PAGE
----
"Anyone who saw her testimony yesterday would be brought to tears," he said on "Good Morning America" today. "It was a very difficult day. She described going from a life that was virtually nirvana ... but Cook's relationship with Internet porn burst that bubble."

On Monday, Brinkley went from a sunny smile as she entered the Long Island courthouse to sobs while on the witness stand explaining the collapse of her marriage.

"I was devastated, and I was in this emotional tug of war where I was discovering more and more every day. ... It was a nightmare," Brinkley said through tears. "I had to deal with his Internet porn life. Anyone who would chase a teenager, a young girl, I mean, where is his judgment?"

She went on to recount how she attempted to explain the situation to the couple's two young children, whose custody could be determined by the hearing.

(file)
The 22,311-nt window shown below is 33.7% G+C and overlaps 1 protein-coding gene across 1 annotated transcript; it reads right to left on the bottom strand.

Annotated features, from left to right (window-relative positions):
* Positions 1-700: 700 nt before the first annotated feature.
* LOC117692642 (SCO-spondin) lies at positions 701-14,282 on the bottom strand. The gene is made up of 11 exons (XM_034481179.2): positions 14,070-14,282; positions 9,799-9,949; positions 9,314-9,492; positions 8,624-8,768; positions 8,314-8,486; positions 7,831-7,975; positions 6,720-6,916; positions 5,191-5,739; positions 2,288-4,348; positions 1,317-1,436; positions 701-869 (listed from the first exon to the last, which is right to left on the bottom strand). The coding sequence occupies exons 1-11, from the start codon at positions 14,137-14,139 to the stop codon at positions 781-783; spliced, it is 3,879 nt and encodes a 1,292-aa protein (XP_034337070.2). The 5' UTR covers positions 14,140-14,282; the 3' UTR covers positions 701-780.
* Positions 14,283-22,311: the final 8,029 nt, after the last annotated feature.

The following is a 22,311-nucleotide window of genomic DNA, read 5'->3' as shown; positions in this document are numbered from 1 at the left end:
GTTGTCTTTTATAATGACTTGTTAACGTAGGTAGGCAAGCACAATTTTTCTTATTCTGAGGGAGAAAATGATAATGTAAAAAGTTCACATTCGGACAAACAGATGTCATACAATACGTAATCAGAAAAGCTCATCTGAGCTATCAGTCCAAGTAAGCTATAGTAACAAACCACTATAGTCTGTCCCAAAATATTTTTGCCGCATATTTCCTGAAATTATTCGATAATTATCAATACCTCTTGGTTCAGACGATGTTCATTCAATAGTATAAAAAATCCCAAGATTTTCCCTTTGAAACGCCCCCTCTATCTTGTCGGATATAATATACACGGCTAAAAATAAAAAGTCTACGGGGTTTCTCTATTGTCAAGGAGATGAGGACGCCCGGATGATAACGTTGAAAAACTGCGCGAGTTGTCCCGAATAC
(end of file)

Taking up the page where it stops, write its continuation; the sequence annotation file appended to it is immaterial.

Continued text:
"I told them, 'I think Daddy has fallen out of love with me. When that happens, people move apart, but that doesn't mean Mommy and Daddy don't love you,'" Brinkley said.

Cook has been linked to three different women since separating with Brinkley, while the supermodel says that she has not gone on a single date.

"I haven't even thought about dating or anything like that. I've been completely focused getting the kids over this painful event," she said.

Sheresky, Cook's attorney, stirred up some of the anger behind that beautiful smile as Brinkley parried his questions with cool sarcasm. At one point when Sheresky cited an e-mail in which she wrote Cook to berate him for making "bad choices over and over," Brinkley interjected, "You missed an 'over.'"

At another point, she corrected Sheresky's mention of his client's name, "It's 'Cook.' I thought you said 'Crook.'"

Brinkley admitted defacing one picture, saying that she took a wedding photo of the couple and blacked out his face so that there was "just his outfit remaining standing next to me like an empty wedding outfit" in the first few days after finding out about Cook's affair with 18-year-old Diana Bianchi. She explained her behavior by saying she felt like Cook, "the person I knew and loved," was an "invisible man."

The Associated Press contributed to this story.